In the 1960s, the US initiated a new aid policy for Latin America in response to the Cuban Revolution. The plan was called the Alliance for Progress and was announced by President Kennedy in 1961.
Based on the Marshall Plan, the Alliance was designed to reduce revolutionary pressures by stimulating economic development and political reform. But the Alliance for Progress never really got off the ground.
By the 1970s, most Latin American generals thought that socialist revolution was imminent. They could see signs all around them. Spray painted revolutionary slogans seemed to cover every wall. Marxism was becoming the predominant political philosophy among Latin American artists, social scientists, and nationalist intellectuals, and it pervaded the cultural scene.
The 1960s New Cinema of Brazil gained critical acclaim, producing films designed “to make people aware of their own misery.”
Cuba’s film industry became one of the best, and most influential, in Latin America. One of the most famous Cuban movies was titled Memories of Underdevelopment or Memorias del Subdesarrollo. Released in 1968, the film was elected the 144th best movie of all time in 2012. It tells the story of Sergio, a wealthy bourgeois aspiring writer, who decides to stay in Cuba even though his wife and friends flee to Miami. Sergio looks back over the changes in Cuba, from the Cuban Revolution to the missile crisis, the effect of living in an underdeveloped country, and his relations with his girlfriends Elena and Hanna. Memories of Underdevelopment highlights feelings of alienation during a tumultuous period of social change.
Latin American novels were becoming famous throughout the world, and prestigious authors were speaking for revolutions. Columbia’s Gabriel Garcia Marquez, for example, traveled often to Cuba and was a good friend of Fidel Castro.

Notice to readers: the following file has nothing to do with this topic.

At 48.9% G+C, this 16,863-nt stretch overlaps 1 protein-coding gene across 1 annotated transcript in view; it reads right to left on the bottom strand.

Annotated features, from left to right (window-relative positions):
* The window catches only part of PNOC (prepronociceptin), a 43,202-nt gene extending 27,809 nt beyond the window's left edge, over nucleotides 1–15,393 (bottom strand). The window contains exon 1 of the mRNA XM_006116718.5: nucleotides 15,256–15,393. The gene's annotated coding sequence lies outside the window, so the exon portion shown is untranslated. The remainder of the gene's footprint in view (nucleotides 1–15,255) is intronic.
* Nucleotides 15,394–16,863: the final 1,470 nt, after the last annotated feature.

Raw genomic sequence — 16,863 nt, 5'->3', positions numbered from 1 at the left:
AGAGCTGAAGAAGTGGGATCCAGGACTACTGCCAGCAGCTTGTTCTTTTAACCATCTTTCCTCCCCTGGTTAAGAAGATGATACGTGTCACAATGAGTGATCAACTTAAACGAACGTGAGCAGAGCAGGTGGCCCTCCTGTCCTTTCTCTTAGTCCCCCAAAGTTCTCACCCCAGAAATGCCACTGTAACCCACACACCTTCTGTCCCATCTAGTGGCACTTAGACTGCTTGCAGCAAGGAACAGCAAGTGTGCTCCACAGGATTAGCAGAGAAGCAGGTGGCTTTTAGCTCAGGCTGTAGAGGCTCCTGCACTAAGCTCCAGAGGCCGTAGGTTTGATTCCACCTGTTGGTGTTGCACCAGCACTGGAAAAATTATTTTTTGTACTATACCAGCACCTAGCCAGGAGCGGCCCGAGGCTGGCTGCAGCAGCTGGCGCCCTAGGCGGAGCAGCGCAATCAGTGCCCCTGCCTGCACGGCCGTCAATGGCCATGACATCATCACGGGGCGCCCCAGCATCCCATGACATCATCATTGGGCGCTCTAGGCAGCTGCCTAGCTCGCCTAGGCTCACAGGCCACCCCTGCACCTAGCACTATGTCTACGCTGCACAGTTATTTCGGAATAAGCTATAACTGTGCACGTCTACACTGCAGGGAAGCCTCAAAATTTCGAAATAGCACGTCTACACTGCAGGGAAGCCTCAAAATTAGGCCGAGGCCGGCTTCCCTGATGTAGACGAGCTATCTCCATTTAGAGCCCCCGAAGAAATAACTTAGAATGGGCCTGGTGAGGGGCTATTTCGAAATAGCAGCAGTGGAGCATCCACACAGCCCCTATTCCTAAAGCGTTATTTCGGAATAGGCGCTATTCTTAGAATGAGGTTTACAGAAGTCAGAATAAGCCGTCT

The Garcia Marquez novel One Hundred Years of Solitude (1967),one of the best known Latin American novels of the 20th century, ends with a massacre, as government machine guns fire into crowds of workers on strike against a US banana company, (Garcia Marquez used literary license, however. The real event took place in 1928 near the author’s home.)
Authors such as Mexico’s Carlos Fuentes and Peru’s Maria Vargas Llosa also admired revolutionary Cuba.
Marxist thought was most prevalent in public universities. But even the Catholic Church developed a wing in sympathy with the revolutionaries.
Many in the Latin American military believed that it was their responsibility to put an end to the revolutionary “red tide.“ Secret kidnapping, torture, and murder in the name of counterinsurgency became widespread. Anyone suspected of sympathizing with guerillas was targeted: student protestors, labor leaders, peasant organizers.
Since the 1960s, guerillas were often urban. They lived and worked in the big cities close to government and army headquarters where they could cause disruption. They also preyed on wealthy industrialists to finance their operations. Still, the urban guerillas were vulnerable, and they were forced to rely on secrecy for protection.
“This is war,” explained the generals.
Latin American security forces subjected prisoners to a variety of horrors. Many in Latin America believed that torture techniques were taught at the US School of the Americas (see our post on Pope Francis and the Cold War in Latin America. ) The verdict may be out on this accusation, but many believe that ‘national security doctrine’ maintained a climate of emergency that was used to justify such action.
American policy called for democracy, but the US helped trigger dictatorship by encouraging the Latin American armed forces to take an increasingly active role in national life. As officers began promoting economic development and public health, a lot of them saw civilian politicians an unnecessary hindrance.
To “save democracy from the Marxists,” the generals engaged in a series of preemptive strikes. The governments of one Latin American country after another were taken over by juntas — executive committees composed of generals and admirals.
The juntas of the 1960s, 1970s, and 1980s tried to keep things under collective, institutional control. They wanted to avoid the emergence of an unpredictable leader like Argentina’s Peron.
The nonpersonal nature of the new military dictatorships led political scientists to speak of bureaucratic authoritarianism. By the mid 1970s, a plague of bureaucratic authoritarianism had swept through South America and constitutional civilian governments were few and far between.
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